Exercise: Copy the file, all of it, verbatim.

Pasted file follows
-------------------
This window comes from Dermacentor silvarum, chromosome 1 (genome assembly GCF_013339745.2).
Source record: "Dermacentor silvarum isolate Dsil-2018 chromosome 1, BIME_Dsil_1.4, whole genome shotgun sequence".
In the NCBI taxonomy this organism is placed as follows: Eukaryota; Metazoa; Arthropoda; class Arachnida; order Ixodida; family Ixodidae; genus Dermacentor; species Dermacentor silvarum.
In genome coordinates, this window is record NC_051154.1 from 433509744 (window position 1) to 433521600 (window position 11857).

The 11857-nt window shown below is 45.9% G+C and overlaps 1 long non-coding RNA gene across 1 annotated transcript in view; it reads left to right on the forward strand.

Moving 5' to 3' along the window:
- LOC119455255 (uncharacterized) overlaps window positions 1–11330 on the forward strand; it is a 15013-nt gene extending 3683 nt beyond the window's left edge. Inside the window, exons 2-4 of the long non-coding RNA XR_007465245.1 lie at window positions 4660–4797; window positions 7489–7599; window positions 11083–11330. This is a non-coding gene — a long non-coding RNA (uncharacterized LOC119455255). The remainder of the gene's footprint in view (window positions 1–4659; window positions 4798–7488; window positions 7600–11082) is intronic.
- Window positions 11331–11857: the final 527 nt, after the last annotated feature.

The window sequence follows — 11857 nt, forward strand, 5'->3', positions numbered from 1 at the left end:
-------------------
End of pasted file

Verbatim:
This window comes from Dermacentor silvarum, chromosome 1 (genome assembly GCF_013339745.2).
Source record: "Dermacentor silvarum isolate Dsil-2018 chromosome 1, BIME_Dsil_1.4, whole genome shotgun sequence".
In the NCBI taxonomy this organism is placed as follows: Eukaryota; Metazoa; Arthropoda; class Arachnida; order Ixodida; family Ixodidae; genus Dermacentor; species Dermacentor silvarum.
In genome coordinates, this window is record NC_051154.1 from 433509744 (window position 1) to 433521600 (window position 11857).

The 11857-nt window shown below is 45.9% G+C and overlaps 1 long non-coding RNA gene across 1 annotated transcript in view; it reads left to right on the forward strand.

Moving 5' to 3' along the window:
- LOC119455255 (uncharacterized) overlaps window positions 1–11330 on the forward strand; it is a 15013-nt gene extending 3683 nt beyond the window's left edge. Inside the window, exons 2-4 of the long non-coding RNA XR_007465245.1 lie at window positions 4660–4797; window positions 7489–7599; window positions 11083–11330. This is a non-coding gene — a long non-coding RNA (uncharacterized LOC119455255). The remainder of the gene's footprint in view (window positions 1–4659; window positions 4798–7488; window positions 7600–11082) is intronic.
- Window positions 11331–11857: the final 527 nt, after the last annotated feature.

The window sequence follows — 11857 nt, forward strand, 5'->3', positions numbered from 1 at the left end: